Somalia's prime minister pledged that the government will be held accountable over the deadly Mogadishu hotel siege by Al-Shabaab jihadists, whom he branded "children of hell".
Hamza Abdi Barre also called on Somalis to unite against the Al-Qaeda-linked group, which has been waging a bloody insurgency in the impoverished Horn of Africa nation for more than 15 years.
"There will be accountability in the government... anyone who neglected the responsibility he was entrusted with will be held accountable," Barre told reporters late Sunday.
He was speaking after visiting a hospital treating victims of the bomb and gun attack on the Hayat Hotel that the health ministry says claimed the lives of 21 people and wounded 117.
The 30-hour siege was the deadliest attack in Mogadishu since President Hassan Sheikh Mohamud was elected in May after a protracted political crisis.
Al-Shabaab commandos stormed the hotel on Friday evening, with the siege only ending at around midnight Saturday after security forces bombarded the building, leaving much of it in ruins.
Police said more than 100 people, including women and children, had been rescued.
'Unite against the enemy'
"There is only one of two choices here, we either allow Al-Shabaab -- the children of hell -- to live, or we live. We cannot live together," said Barre, appointed prime minister in June.
"I call on the Somali people to unite to fight against the enemy... so that what they did now will never happen again.
"The fight against them has already started taking place around several locations," he said, without elaborating.
The Hayat was a favoured meeting spot for government officials and scores of people were inside when a suicide bomber triggered a massive blast, opening a way into the site for heavily-armed gunmen.
Minutes later, a second explosion struck as rescuers, security forces and civilians rushed to help the injured, witnesses said.
Security officials were still combing through the rubble on Monday, hunting for explosives and possibly buried bodies.
The building remained cordoned off, but roads nearby had reopened and traffic was back to normal in Mogadishu.
"The only difference between this attack and previous ones is the length of the siege and how long it took for security forces to contain the situation," said Samira Gaid, executive director of the Mogadishu-based Hiraal Institute think tank.
She said the change in Somalia's leadership may have affected how the security forces responded. "There was the fact that security forces and security heads are expected to be changed whenever there is a new administration coming in."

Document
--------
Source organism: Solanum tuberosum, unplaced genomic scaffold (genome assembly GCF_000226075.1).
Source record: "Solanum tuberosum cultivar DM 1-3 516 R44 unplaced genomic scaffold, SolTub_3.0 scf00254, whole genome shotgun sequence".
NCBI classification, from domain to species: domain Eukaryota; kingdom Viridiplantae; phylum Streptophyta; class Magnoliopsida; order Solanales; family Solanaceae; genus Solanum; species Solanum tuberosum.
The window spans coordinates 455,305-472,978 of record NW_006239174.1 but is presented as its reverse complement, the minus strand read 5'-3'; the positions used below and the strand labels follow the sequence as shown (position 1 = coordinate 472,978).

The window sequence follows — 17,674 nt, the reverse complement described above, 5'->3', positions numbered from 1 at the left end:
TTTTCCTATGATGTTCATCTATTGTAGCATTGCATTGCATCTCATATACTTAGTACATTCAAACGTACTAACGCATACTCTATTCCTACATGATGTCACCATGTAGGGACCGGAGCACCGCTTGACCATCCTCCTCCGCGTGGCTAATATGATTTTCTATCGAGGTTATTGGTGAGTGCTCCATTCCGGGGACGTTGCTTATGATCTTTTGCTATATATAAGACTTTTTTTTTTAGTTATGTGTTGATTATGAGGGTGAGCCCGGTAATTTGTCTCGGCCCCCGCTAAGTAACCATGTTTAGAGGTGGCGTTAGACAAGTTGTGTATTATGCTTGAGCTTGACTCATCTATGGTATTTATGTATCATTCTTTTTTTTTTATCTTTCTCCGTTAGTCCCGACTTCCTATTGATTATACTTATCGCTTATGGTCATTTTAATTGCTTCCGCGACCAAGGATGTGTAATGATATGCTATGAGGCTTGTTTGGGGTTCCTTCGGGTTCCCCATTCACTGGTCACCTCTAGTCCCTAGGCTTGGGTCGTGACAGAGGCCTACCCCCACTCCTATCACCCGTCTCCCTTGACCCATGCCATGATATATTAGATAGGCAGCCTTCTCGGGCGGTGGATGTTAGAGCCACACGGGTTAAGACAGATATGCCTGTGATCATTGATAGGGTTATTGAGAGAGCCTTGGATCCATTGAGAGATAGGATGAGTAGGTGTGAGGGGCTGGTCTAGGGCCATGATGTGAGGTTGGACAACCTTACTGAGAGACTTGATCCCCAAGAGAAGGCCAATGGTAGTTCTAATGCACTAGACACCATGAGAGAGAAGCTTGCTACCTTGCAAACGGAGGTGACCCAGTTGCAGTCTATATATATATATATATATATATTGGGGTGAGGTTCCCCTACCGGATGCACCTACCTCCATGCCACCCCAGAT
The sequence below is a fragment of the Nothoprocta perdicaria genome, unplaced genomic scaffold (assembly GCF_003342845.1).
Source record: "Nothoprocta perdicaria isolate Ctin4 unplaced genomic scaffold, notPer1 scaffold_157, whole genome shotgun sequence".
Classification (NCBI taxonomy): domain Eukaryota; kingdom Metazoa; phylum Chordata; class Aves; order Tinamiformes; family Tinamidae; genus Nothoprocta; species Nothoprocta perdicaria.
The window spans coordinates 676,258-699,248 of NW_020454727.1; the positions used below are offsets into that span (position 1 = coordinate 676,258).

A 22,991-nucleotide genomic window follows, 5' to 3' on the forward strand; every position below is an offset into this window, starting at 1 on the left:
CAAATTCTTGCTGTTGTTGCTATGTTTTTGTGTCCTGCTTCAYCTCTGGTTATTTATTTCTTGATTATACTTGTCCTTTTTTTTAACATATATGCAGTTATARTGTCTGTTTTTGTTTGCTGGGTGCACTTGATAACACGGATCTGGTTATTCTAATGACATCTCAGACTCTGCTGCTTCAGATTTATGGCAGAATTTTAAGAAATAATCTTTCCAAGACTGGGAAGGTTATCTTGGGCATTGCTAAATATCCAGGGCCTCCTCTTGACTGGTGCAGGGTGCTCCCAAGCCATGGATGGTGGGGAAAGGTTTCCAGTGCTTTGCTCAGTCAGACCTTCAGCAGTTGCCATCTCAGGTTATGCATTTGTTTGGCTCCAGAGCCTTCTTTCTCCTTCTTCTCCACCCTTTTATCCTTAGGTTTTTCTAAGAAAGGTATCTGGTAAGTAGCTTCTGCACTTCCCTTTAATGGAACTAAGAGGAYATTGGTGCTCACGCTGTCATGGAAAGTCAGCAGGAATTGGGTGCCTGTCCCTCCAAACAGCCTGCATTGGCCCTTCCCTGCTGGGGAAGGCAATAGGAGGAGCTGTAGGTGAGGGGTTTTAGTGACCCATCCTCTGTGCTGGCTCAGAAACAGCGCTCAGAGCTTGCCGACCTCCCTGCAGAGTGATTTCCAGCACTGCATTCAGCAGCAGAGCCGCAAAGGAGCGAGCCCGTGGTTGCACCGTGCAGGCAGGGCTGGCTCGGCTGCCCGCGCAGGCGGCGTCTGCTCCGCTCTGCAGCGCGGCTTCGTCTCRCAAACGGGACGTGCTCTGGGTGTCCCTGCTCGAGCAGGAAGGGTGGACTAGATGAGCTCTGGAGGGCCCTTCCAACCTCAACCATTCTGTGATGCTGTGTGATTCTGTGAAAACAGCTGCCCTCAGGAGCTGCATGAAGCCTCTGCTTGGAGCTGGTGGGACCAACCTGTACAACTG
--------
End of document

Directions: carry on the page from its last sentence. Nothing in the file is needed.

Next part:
- 'Repent' -
Al-Shabaab has carried out several attacks in the mainly Muslim country since Mohamud took office. Last month it also mounted an incursion into neighbouring Ethiopia and raided a military base on the border.
Former Al-Shabaab commander Mukhtar Robow, who is now religion minister in Barre's cabinet, condemned the attack and called on fighters to abandon the extremist group.
"I call on them to repent... I say to them, 'you know that this is not right so repent and abandon (Al-Shabaab) and God willing you will survive'," he said.
Somalia's allies, including the United States, Britain, the European Union and Turkey, as well as the UN, strongly condemned the attack, as did ATMIS, the African Union force tasked with helping Somali forces take over primary responsibility for security by
the end of 2024.
Earlier this month, Washington said its forces had killed 13 Al-Shabaab operatives in an air raid, the latest strike since President Joe Biden in May ordered the re-establishment of a US troop presence in Somalia, reversing a decision by Donald Trump.
The Islamist militants, who espouse a strict version of sharia or Islamic law, were driven out of Mogadishu by an African Union (AU) force in 2011.
But they still control swathes of countryside and retain the ability to launch deadly strikes, often hitting hotels and restaurants as well as military and political targets.
The deadliest attack occurred in October 2017 when a truck packed with explosives blew up in Mogadishu, killing 512 people.
The Hayat assault was reminiscent of deadly sieges in neighbouring Kenya, a contributor to the AU force.
Al-Shabaab claimed responsibility for a four-day siege at a mall in Nairobi in September 2013 that killed 67 people and an hours-long attack on an upmarket hotel complex there in 2019 that left 21 dead.